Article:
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Author Biography:

Kevin Dunn  is the Elliott Professor of Chemistry at Hampden-Sydney College, and is the author of Caveman Chemistry and Scientific Soapmaking. Educated at the University of Chicago and the University of Texas, he now lives in central Virginia with his wife and several cats.



Carpe Saponem
By Kevin Dunn Friday, January 6, 2017
This month we explore seizing, a phenomenon in which an oil/lye mixture solidifies so quickly after mixing that it is too thick to transfer easily from the mixing pot to the molds. While there is nothing functionally wrong with the resulting soap, seizing leaves little time for artistic techniques like layering and swirling, and in a large batch there may be insufficient time to fill the last molds before the soap hardens completely. Fortunately, the cause of seizing is easily understood, and simple tests can identify the culprits.

Oil and water don't mix. More precisely, oil and water don't dissolve in one another. Non-chemists frequently use the terms mixing and dissolving interchangeably, but there is an important distinction that is particularly relevant to soapmaking. When you dissolve sugar or alcohol in water, the resulting solution is transparent because the sugar or alcohol is present as individual molecules floating in and amongst the water molecules. These molecules are too small to deflect light, and so light travels straight through the solution without changing directions. The result is that the solution appears transparent. But when you mix oil and water, the resulting mixture is a cloudy emulsion. The oil is present as suspended droplets, not as individual molecules, and while they are not visible to the naked eye, these droplets are large enough to deflect light. A beam of light entering an emulsion from one direction exits in another. The result is that the emulsion appears cloudy. You are now prepared to distinguish solutions like honey and wine from emulsions like milk and blood.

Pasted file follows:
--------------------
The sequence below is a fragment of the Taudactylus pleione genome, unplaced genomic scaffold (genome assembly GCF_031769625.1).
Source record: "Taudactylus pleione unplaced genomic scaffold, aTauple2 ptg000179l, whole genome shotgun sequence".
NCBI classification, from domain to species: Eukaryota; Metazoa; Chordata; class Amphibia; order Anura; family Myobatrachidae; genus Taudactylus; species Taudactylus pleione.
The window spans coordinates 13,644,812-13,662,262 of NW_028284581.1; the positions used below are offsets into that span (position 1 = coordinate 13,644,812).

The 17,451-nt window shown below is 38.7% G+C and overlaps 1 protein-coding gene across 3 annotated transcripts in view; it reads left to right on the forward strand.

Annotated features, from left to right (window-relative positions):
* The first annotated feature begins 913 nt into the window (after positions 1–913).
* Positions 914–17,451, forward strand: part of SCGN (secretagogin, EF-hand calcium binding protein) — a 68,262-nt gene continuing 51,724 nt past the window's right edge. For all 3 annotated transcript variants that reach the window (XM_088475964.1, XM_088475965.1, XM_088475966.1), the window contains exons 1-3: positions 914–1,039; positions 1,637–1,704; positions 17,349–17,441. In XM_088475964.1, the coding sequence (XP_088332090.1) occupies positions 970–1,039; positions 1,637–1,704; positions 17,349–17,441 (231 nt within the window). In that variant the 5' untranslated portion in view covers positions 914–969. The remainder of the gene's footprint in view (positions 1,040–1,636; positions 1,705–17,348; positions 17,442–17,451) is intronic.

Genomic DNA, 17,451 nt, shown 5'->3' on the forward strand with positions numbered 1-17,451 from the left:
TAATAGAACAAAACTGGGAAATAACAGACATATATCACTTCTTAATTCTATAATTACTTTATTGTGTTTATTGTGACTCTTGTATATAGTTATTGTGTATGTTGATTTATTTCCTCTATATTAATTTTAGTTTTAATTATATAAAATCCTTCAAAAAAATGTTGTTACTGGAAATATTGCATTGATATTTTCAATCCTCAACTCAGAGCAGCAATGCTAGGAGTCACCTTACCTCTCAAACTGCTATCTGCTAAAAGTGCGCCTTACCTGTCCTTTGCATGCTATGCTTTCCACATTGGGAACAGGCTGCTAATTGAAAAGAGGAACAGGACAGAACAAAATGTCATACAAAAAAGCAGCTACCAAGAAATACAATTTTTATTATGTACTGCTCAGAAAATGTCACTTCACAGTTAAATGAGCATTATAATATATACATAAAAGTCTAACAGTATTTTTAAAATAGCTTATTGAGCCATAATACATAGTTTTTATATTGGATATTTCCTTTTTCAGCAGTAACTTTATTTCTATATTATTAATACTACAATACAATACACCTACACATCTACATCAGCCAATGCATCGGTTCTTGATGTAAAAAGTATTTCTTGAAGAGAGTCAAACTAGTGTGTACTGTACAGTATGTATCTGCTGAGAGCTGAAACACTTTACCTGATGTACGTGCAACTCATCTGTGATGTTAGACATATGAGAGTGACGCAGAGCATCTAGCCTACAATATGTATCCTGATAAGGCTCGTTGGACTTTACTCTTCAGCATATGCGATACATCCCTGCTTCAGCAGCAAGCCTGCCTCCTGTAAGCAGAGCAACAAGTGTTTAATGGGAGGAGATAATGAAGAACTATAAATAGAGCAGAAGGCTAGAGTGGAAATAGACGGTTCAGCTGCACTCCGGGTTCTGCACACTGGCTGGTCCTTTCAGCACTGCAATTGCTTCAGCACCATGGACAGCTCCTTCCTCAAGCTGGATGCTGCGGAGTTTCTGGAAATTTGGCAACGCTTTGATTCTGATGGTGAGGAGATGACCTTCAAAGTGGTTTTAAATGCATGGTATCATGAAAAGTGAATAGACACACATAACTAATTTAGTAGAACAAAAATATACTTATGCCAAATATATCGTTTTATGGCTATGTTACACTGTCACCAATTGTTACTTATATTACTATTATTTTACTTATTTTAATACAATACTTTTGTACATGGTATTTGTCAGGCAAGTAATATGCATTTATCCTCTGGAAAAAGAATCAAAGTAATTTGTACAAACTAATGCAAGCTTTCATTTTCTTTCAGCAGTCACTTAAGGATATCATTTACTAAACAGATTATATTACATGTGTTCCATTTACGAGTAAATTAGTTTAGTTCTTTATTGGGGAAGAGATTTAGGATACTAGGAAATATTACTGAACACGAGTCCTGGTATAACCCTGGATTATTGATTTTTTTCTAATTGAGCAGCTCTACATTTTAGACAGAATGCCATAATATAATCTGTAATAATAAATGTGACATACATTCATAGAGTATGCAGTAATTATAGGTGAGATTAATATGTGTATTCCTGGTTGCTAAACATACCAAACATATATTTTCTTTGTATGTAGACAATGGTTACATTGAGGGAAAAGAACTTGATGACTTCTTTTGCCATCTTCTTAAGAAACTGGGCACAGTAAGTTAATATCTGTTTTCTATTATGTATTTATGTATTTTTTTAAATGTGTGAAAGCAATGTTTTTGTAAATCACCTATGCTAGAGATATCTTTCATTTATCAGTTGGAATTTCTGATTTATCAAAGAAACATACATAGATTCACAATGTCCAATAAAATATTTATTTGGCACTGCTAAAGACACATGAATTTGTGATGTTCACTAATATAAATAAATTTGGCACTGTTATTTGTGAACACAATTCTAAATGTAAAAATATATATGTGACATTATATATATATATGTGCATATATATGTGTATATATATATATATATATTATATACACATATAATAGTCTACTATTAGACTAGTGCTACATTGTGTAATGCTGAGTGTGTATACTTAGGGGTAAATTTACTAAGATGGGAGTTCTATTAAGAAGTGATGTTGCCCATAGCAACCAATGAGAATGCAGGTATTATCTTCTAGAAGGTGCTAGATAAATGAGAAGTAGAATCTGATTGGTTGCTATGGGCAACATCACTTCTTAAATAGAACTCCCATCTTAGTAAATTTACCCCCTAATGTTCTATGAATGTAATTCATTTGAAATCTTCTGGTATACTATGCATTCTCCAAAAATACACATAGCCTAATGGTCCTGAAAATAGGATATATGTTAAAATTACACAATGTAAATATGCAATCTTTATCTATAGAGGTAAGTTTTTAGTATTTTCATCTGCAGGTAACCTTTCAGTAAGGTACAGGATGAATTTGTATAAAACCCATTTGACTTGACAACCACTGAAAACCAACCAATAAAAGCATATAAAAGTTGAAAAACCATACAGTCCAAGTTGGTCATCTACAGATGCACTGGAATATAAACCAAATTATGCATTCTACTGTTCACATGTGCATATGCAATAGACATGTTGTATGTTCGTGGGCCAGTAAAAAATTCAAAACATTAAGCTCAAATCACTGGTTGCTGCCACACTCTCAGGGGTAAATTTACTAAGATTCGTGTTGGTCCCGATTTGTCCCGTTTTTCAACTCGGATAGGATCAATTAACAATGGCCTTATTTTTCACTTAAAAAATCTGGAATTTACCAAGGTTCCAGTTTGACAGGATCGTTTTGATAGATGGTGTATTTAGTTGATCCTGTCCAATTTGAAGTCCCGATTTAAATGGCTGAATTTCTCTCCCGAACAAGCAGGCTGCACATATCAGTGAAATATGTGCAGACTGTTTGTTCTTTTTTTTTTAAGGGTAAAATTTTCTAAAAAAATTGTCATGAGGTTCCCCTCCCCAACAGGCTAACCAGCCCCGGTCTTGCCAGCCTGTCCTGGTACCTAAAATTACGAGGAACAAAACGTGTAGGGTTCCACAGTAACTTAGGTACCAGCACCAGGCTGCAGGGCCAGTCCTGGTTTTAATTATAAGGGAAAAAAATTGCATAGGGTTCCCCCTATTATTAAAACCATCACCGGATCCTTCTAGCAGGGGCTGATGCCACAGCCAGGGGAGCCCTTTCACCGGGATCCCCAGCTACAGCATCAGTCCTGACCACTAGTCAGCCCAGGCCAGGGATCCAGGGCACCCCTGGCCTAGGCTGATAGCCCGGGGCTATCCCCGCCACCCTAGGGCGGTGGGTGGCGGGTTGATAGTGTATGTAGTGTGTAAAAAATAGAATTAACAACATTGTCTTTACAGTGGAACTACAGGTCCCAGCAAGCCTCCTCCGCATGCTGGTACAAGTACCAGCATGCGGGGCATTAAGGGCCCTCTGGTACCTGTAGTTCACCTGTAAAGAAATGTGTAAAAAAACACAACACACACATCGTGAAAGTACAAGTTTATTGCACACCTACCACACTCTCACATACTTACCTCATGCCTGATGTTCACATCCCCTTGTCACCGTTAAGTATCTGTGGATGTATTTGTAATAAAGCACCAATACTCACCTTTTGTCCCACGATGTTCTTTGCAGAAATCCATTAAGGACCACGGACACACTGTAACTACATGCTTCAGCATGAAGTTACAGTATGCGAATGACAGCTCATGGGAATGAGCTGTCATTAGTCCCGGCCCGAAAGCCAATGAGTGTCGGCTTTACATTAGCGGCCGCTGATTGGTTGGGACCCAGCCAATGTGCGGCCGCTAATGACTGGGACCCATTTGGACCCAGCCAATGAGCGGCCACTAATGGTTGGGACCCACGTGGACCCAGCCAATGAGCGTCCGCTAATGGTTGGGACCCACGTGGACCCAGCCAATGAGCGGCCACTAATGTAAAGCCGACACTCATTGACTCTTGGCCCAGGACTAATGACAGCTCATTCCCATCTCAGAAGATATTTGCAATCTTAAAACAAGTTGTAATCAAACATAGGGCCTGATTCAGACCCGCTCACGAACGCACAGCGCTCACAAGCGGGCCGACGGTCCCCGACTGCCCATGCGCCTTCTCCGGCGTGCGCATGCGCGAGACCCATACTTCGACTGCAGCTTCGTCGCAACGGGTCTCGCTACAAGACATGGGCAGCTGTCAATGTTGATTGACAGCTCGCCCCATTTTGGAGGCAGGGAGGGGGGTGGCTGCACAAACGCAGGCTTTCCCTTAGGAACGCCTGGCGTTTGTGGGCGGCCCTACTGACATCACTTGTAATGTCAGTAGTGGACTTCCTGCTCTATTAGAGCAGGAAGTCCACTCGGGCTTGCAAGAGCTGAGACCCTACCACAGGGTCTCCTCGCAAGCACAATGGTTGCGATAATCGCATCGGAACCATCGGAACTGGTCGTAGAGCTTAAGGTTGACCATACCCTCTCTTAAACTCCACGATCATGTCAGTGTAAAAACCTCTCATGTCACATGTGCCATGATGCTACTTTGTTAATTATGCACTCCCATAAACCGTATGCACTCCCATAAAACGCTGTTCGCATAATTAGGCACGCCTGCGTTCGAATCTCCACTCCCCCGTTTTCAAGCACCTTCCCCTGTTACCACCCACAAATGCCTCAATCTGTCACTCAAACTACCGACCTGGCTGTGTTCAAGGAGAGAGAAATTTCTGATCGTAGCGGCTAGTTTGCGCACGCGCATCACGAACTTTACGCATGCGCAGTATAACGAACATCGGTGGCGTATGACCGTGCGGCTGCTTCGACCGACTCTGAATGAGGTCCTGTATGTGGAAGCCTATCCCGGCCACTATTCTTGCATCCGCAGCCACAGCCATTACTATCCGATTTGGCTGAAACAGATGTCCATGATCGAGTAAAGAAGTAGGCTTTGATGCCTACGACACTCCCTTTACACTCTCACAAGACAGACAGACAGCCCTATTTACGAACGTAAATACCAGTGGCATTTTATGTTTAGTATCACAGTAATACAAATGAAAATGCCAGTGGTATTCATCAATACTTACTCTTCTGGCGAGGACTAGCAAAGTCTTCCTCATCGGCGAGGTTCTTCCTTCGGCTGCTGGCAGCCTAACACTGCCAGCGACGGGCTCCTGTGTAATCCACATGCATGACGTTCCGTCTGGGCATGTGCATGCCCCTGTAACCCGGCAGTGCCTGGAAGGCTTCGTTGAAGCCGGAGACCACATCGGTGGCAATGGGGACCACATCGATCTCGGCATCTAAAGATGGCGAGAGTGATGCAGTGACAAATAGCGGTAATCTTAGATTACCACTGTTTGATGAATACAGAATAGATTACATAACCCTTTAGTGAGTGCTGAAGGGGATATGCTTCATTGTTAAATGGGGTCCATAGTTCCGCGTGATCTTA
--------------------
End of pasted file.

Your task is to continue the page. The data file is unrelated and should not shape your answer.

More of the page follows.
When you mix oil and water, the resulting emulsion is unstable. The oil is initially dispersed into droplets, but these droplets gradually coalesce into larger and larger droplets, which float to the surface. Eventually, you are left with a layer of oil floating over a layer of water. The oil/water emulsion can be stabilized, however, by the addition of a surfactant, a molecule with a hydrophilic head (attracted to water) and a hydrophobic tail (attracted to oil). The surfactant sits on the surface of an oil droplet and prevents the droplets from coalescing. The stabilized droplets are called micelles, and the stabilized emulsion is called a colloid.

Now, when a soapmaker adds a solution of sodium or potassium hydroxide (lye) to an oil and agitates the mixture by shaking, stirring or stick blending, the oil is dispersed into droplets and a creamy, non-transparent emulsion forms, as it would with oil and water alone. But the lye at the surface of each droplet reacts with the oil, forming soap (a surfactant), which gradually stabilizes the emulsion and converts it into a colloid. As more and more soap forms, the colloid gets more and more viscous, until it is for all intents and purposes a solid. When crafting soap into layers and swirls, we rely on it being thick enough to hold the patterns we wish to form, but thin enough to flow into and fill the mold. That “thick but not too thick” condition is called trace.